April 22, 2012 in City

Diaper-changing, trail-clearing help mark Earth Day celebrations

Jacob Palmer The Spokesman-Review
 
Dan Pelle photoBuy this photo

Gabby Alvarez, 11, and her sisters – Izzy, 9, Gracie, 7, and Annie, 7 – of Spokane, arm themselves with garden shovels as they prepare to plant strawberries at the MAC on Saturday for Earth Day.
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Today’s events

• Dishman Hills Service Project: 1 to 4 p.m. Done through REI. Registration suggested at rei.com/Spokane.

• Earth Day Coeur d’Alene: Noon to 3 p.m. Environmental organizations, booths, exhibits, family events, etc. Coeur d’Alene Library, 702 E. Front Ave.

• Earth Day Sandpoint: Noon to 4 p.m. Conservation exhibits, vendors, kids activities, conservation films, eco-art, fashion shows, music. Sandpoint Charter High School, 614 S. Mission St.

• Turnbull National Wildlife Refuge Auction: 1:30 to 4 p.m. Spaghetti feed and silent auction in benefit for wildlife area. United Church of Christ, 423 N. Sixth St., Cheney.

At 9:30 Saturday morning, it was time for the babies to be changed – all 34 of them.

In hopes of raising awareness about the environmental perks of cloth diapers, the Great Cloth Diaper Change got under way at the Woman’s Club of Spokane, part of a worldwide effort to break the Guinness World Record for the most cloth diapers changed at the same time.

“(Cloth diapers) reduce the amount of waste you produce,” said Christina Weedon, who runs the Spokane Cloth Diapering Facebook page. “They’re friendlier to the baby’s tush, they’re cute, they’re cost-effective, they’re fun, and they’re constantly evolving and getting better. There aren’t any more huge diaper pins to poke your baby.”

Although Earth Day 2012 is officially today, the mass diaper change was one of a raft of events that celebrated the day on a sun-splashed Saturday in Spokane.

Kay Church, the host of the event, said parents who prefer disposable diapers aren’t considering the environment when buying the essential baby product.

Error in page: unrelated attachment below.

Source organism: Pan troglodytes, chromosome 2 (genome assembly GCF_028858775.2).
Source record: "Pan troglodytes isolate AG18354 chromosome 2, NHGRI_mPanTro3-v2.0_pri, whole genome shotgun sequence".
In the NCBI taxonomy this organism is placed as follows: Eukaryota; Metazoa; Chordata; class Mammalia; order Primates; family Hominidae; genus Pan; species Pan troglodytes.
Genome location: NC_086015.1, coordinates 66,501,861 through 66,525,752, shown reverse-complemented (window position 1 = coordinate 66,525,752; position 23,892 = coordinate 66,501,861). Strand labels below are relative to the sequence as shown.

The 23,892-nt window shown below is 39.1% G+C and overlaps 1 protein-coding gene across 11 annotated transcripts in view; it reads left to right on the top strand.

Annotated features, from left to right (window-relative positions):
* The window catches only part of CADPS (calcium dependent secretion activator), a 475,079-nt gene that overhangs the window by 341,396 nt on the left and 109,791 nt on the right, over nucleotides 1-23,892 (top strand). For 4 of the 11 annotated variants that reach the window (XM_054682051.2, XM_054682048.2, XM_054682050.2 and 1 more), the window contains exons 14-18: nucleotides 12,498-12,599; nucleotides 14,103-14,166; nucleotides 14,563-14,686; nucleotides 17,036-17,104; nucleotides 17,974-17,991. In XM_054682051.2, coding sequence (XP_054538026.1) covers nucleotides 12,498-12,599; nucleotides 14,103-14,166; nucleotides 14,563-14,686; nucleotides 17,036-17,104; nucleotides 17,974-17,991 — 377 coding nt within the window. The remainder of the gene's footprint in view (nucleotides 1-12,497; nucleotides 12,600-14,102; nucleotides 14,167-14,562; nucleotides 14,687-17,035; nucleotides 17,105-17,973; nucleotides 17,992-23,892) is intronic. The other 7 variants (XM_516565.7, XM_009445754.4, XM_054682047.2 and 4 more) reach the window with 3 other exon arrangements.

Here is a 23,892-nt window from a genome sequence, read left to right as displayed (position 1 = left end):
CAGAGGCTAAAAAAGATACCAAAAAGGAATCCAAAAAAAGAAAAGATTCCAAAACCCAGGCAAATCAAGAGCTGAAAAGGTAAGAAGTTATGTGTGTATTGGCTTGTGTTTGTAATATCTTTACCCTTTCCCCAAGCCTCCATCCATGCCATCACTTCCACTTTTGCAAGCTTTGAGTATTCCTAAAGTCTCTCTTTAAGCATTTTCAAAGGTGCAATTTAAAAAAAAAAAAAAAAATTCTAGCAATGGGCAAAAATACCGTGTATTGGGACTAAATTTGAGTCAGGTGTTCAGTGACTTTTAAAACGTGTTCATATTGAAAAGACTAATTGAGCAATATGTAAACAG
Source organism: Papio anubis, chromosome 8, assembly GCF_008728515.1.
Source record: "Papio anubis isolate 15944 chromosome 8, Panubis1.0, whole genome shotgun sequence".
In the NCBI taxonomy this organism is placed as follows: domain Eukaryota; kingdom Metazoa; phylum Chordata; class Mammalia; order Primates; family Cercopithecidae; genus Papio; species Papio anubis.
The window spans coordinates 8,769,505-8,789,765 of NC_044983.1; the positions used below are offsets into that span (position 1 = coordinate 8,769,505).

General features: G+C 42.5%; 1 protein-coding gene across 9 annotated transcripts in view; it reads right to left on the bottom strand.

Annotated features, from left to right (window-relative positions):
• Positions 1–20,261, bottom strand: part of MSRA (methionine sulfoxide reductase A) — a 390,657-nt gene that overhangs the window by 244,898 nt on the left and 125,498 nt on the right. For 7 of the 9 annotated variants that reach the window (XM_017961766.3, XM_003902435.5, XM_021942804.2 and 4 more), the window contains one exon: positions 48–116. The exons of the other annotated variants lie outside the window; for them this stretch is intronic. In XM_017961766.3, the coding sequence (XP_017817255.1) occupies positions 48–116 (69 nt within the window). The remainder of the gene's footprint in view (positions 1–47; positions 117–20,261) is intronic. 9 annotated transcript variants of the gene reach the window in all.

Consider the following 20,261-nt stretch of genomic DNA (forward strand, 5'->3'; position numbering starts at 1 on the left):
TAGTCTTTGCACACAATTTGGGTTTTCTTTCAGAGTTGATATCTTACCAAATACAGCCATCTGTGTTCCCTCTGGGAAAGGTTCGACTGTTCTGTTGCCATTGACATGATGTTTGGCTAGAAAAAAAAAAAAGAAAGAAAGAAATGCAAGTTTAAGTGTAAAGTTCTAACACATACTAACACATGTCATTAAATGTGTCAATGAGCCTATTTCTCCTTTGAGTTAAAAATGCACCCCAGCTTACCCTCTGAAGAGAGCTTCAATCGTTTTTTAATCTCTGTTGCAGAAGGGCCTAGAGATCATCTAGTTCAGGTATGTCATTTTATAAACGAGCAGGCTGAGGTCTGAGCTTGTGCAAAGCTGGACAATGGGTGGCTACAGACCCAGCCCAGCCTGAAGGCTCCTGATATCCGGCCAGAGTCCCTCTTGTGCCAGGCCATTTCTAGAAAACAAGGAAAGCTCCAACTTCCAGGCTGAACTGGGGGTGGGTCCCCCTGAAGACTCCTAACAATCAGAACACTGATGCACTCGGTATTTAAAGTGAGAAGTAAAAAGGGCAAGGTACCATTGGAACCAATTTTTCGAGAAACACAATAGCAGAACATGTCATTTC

“The law is to put the poop from the disposables in the toilet anyway,” she said. “Everybody just throws them away without doing that, and they go to the landfill, which isn’t good for the Earth. It doesn’t make sense.”

Church, who had her 18-month-old son, Gabriel, in her arms for most of the event, believes the group will break the record. They will know for certain sometime next week.

At the Northwest Museum of Arts and Culture on West First Avenue in Browne’s Addition, organizers were focused on another aspect of human digestion Saturday, teaching members of the community how to grow their own food.

“What’s exciting is it’s an opportunity to connect science to how people used to live – and some still do: living with what the land gives us,” said Forrest Rodgers, director of the MAC. “We have to stress this to young people, because it’s going to be their world to conserve very soon.”

The museum taught visitors proper gardening practices while the families helped plant “Victor’s Garden,” where many food items that are used in the museum’s cafe are grown – including several culinary herbs, lettuce, onions, spinach, carrots and cucumbers.

“Having what we know as the American lawn started as a sign of luxury for the French aristocracy in the 18th century,” said Lynn Bahrych, director of the Dig It exhibit at the MAC. “They wanted to prove to everyone that they didn’t need to grow their own food and farm. We want to change that: We want you to eat your yard.”

At the Big Rock Recreation Area in Dishman Hills, about 25 volunteers cleared brush from the trails and generally cleaned up the area, while cleanups were also planned for the Centennial Trail and in Cheney.

At the center of it all, the Earth Day Spokane street fair on Main Street between Browne and Division streets featured music, booths and free tomato starts.

Back at the MAC, Suzanne Alvarez was one of many people hoping to learn more about backyard gardening.

Alvarez home-schools her four daughters and was excited about the new lessons she could now teach them.

“We’re going to the store right after we’re done here to start collecting supplies,” she said. “The best part is I don’t have to get my kitchen really dirty, which is the usual problem with science projects.”


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